Zambia will be hampered by the loss of FC Utrecht striker Jacob Mulenga and central midfielder Thomas Nyirenda, who missed out with injury. Should follow Senegal to the quarterfinals on performance and experience of previous tournaments but could face a tough challenge from a spirited Libya.
Ivory Coast, Africa's top-ranked team, is tipped for its second continental title and first in 20 years. Armed with a stack of players from England's Premier League, it should dominate Group B — and maybe the tournament — with defender Kolo Toure, 2011 African player of the year Yaya Toure and strikers Didier Drogba and Gervinho leading the way. There's also highly rated midfielder Cheick Tiote, Didier Ya Konan and Salomon Kalou.
The Elephants won six games from six in qualifying to underline their strength. Also desperate to end a disappointing recent run at the continental championship after a loss on penalties to host Egypt in the 2006 final, and then semifinal and quarterfinal exits at the last two.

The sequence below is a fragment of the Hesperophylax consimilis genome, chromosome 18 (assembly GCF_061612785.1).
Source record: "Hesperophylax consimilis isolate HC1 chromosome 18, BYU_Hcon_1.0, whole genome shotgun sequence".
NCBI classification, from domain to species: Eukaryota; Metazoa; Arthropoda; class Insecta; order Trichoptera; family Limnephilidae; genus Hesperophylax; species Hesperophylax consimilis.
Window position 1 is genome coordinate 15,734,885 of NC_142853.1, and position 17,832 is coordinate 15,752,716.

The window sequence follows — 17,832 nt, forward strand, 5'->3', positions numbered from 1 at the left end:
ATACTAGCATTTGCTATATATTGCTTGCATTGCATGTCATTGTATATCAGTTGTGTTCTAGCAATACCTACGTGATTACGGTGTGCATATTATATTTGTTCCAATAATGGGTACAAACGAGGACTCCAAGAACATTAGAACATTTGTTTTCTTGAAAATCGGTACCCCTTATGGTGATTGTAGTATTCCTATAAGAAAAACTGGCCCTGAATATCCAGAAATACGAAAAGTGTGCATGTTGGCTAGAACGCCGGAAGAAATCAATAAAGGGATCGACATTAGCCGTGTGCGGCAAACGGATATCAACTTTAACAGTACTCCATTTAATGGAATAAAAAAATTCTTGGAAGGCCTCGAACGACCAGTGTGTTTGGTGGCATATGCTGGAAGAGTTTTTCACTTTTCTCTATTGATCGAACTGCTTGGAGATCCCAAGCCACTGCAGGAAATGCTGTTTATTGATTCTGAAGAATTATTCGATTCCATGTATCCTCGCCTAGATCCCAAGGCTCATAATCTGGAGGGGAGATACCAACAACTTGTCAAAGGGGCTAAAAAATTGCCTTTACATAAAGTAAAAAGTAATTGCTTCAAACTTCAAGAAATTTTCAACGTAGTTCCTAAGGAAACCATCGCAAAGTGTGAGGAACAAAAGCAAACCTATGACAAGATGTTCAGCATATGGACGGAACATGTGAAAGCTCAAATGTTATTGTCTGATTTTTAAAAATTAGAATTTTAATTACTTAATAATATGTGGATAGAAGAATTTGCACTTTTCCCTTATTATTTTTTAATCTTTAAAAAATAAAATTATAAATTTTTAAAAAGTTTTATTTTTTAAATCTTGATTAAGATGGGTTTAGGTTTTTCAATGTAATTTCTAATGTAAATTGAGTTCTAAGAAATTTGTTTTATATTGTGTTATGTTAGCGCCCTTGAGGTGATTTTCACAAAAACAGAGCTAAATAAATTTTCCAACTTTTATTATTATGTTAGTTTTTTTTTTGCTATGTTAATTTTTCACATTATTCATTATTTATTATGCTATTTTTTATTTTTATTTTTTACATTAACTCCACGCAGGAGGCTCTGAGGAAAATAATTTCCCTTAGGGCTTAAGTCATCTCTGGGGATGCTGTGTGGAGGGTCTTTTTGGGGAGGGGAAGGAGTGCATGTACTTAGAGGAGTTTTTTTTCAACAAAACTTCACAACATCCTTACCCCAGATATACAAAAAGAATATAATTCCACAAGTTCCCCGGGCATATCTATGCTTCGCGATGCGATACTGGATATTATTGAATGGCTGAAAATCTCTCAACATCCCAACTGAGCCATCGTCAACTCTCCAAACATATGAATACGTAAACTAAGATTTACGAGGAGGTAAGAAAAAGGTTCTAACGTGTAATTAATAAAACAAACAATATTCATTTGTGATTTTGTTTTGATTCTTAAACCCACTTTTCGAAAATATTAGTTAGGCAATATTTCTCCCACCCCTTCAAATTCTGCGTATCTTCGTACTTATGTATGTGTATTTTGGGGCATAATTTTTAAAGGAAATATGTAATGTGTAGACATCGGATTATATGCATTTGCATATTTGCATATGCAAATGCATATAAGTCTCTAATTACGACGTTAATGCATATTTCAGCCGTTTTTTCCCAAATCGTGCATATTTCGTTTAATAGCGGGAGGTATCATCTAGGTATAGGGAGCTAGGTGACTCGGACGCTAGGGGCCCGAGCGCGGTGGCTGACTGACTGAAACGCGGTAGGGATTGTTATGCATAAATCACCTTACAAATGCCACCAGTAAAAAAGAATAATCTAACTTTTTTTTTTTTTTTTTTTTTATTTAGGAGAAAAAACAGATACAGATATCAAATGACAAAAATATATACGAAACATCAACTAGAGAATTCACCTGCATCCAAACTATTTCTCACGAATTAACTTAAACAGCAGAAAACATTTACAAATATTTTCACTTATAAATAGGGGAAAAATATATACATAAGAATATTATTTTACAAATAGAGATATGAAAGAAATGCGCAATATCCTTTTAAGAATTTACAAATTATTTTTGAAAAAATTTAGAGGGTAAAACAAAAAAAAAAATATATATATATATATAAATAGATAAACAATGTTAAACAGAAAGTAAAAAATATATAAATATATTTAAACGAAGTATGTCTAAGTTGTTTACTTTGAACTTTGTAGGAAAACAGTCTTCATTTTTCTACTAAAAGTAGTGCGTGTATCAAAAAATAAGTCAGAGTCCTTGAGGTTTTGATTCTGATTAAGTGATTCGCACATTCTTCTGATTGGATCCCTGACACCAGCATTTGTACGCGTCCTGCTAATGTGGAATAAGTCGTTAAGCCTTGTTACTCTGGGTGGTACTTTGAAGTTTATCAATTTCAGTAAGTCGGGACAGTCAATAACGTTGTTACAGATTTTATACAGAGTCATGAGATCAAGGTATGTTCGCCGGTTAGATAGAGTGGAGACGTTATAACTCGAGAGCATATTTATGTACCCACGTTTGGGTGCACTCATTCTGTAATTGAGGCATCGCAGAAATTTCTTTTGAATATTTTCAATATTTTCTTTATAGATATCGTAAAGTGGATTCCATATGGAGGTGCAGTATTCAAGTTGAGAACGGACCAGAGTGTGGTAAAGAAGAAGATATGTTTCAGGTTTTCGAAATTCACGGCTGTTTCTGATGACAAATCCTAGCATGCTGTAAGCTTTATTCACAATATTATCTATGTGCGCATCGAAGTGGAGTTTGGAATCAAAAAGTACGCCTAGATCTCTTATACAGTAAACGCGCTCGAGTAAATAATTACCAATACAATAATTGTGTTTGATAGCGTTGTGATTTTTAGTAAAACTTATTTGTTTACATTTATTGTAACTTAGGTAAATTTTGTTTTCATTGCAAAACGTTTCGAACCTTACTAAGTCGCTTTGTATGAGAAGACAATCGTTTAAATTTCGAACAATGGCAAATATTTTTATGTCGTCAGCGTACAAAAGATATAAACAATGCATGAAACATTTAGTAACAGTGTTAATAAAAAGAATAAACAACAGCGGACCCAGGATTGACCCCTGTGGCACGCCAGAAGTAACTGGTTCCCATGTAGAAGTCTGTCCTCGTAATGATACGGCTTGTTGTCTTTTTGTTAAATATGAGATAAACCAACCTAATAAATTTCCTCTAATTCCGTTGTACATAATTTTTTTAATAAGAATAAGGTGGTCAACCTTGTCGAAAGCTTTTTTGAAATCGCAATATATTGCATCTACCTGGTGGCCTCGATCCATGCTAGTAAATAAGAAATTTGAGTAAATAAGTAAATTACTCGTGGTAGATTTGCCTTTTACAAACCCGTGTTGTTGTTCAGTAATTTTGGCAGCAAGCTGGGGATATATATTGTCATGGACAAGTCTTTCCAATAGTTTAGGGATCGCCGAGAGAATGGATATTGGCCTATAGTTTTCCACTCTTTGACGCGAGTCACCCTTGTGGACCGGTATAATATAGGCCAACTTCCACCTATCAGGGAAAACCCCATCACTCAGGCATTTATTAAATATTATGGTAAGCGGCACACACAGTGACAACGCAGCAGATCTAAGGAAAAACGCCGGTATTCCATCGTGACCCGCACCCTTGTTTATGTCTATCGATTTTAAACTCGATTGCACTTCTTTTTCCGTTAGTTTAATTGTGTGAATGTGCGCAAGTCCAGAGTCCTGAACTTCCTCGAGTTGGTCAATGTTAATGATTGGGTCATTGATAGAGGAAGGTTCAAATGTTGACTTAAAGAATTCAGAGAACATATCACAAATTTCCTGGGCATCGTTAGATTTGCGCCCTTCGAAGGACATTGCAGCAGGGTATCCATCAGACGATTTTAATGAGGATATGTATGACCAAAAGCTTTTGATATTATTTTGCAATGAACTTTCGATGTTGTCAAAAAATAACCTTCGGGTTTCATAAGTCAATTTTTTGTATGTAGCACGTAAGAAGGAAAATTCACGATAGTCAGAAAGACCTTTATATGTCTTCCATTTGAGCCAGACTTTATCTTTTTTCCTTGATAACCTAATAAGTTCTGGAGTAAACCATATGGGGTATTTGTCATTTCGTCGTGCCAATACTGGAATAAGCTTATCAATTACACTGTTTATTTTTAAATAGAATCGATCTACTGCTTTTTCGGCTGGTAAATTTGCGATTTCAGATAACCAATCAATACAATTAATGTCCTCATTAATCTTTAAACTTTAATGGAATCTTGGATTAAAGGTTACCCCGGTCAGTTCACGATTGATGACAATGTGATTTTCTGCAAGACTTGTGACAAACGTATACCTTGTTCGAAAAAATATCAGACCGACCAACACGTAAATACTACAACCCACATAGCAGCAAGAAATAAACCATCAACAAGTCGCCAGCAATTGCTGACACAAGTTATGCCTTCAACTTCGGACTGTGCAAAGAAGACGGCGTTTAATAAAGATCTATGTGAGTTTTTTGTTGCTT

Sudan showed signs of its best form in decades to reach just its fourth African Cup in 42 years since its one title. Has lost all nine of its games at the tournament since that 1970 triumph and starts against the tournament favorite this time. Captain and midfield playmaker Haitham Mustafa has a lot of responsibility on his 34-year-old shoulders.
Burkina Faso will be relieved just to have made it after a favorable ruling at the Court of Arbitration for Sport over the eligibility of Cameroon-born defender Herve Zengue. The team will need to win its first game at the finals in 14 years if it is to challenge Angola for a place in the quarterfinals behind the star-studded Ivorian team.